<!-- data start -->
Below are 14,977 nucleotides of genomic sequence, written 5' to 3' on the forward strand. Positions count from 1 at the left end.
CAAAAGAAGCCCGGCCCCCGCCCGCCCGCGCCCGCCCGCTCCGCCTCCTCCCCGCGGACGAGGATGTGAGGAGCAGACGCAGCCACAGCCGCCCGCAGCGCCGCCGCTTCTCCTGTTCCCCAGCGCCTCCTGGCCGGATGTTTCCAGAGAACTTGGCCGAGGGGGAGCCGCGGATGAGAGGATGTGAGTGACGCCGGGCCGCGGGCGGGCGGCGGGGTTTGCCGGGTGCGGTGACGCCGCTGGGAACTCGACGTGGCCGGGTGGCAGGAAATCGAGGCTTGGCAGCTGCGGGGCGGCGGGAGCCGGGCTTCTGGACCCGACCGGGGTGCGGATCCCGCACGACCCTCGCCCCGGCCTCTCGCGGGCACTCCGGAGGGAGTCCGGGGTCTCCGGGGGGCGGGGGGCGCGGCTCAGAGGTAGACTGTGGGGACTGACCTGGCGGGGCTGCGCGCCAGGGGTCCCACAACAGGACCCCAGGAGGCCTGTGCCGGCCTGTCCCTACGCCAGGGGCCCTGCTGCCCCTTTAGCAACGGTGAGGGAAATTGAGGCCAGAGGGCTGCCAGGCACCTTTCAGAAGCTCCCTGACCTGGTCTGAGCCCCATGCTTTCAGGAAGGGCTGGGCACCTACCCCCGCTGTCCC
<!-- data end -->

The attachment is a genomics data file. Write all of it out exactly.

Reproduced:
Below are 14,977 nucleotides of genomic sequence, written 5' to 3' on the forward strand. Positions count from 1 at the left end.
CAAAAGAAGCCCGGCCCCCGCCCGCCCGCGCCCGCCCGCTCCGCCTCCTCCCCGCGGACGAGGATGTGAGGAGCAGACGCAGCCACAGCCGCCCGCAGCGCCGCCGCTTCTCCTGTTCCCCAGCGCCTCCTGGCCGGATGTTTCCAGAGAACTTGGCCGAGGGGGAGCCGCGGATGAGAGGATGTGAGTGACGCCGGGCCGCGGGCGGGCGGCGGGGTTTGCCGGGTGCGGTGACGCCGCTGGGAACTCGACGTGGCCGGGTGGCAGGAAATCGAGGCTTGGCAGCTGCGGGGCGGCGGGAGCCGGGCTTCTGGACCCGACCGGGGTGCGGATCCCGCACGACCCTCGCCCCGGCCTCTCGCGGGCACTCCGGAGGGAGTCCGGGGTCTCCGGGGGGCGGGGGGCGCGGCTCAGAGGTAGACTGTGGGGACTGACCTGGCGGGGCTGCGCGCCAGGGGTCCCACAACAGGACCCCAGGAGGCCTGTGCCGGCCTGTCCCTACGCCAGGGGCCCTGCTGCCCCTTTAGCAACGGTGAGGGAAATTGAGGCCAGAGGGCTGCCAGGCACCTTTCAGAAGCTCCCTGACCTGGTCTGAGCCCCATGCTTTCAGGAAGGGCTGGGCACCTACCCCCGCTGTCCC